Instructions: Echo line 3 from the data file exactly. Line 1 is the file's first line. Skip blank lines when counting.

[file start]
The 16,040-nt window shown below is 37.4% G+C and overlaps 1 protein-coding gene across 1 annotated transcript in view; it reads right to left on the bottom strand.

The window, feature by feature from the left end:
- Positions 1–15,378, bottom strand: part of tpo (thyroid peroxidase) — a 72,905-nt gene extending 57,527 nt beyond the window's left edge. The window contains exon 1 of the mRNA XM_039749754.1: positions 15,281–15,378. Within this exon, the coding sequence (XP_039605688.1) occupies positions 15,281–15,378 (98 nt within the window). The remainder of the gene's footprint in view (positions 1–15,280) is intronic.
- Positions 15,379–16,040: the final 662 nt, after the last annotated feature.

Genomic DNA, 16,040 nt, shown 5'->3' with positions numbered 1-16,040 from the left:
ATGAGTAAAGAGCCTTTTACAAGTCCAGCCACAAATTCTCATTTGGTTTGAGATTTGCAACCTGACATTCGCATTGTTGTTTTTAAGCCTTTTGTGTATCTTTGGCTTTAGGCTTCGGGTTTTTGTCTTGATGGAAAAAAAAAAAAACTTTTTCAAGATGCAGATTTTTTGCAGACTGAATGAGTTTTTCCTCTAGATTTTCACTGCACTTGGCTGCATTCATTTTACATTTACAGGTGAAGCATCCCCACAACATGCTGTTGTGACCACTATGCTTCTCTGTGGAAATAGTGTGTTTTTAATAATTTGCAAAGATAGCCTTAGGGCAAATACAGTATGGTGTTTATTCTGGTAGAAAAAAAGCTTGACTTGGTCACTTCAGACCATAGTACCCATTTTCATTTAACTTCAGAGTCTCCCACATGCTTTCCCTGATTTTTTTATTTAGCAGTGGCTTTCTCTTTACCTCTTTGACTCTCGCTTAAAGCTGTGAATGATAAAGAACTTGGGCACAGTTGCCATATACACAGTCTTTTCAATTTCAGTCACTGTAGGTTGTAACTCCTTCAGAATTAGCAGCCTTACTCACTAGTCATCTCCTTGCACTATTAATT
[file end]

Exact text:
- Positions 1–15,378, bottom strand: part of tpo (thyroid peroxidase) — a 72,905-nt gene extending 57,527 nt beyond the window's left edge. The window contains exon 1 of the mRNA XM_039749754.1: positions 15,281–15,378. Within this exon, the coding sequence (XP_039605688.1) occupies positions 15,281–15,378 (98 nt within the window). The remainder of the gene's footprint in view (positions 1–15,280) is intronic.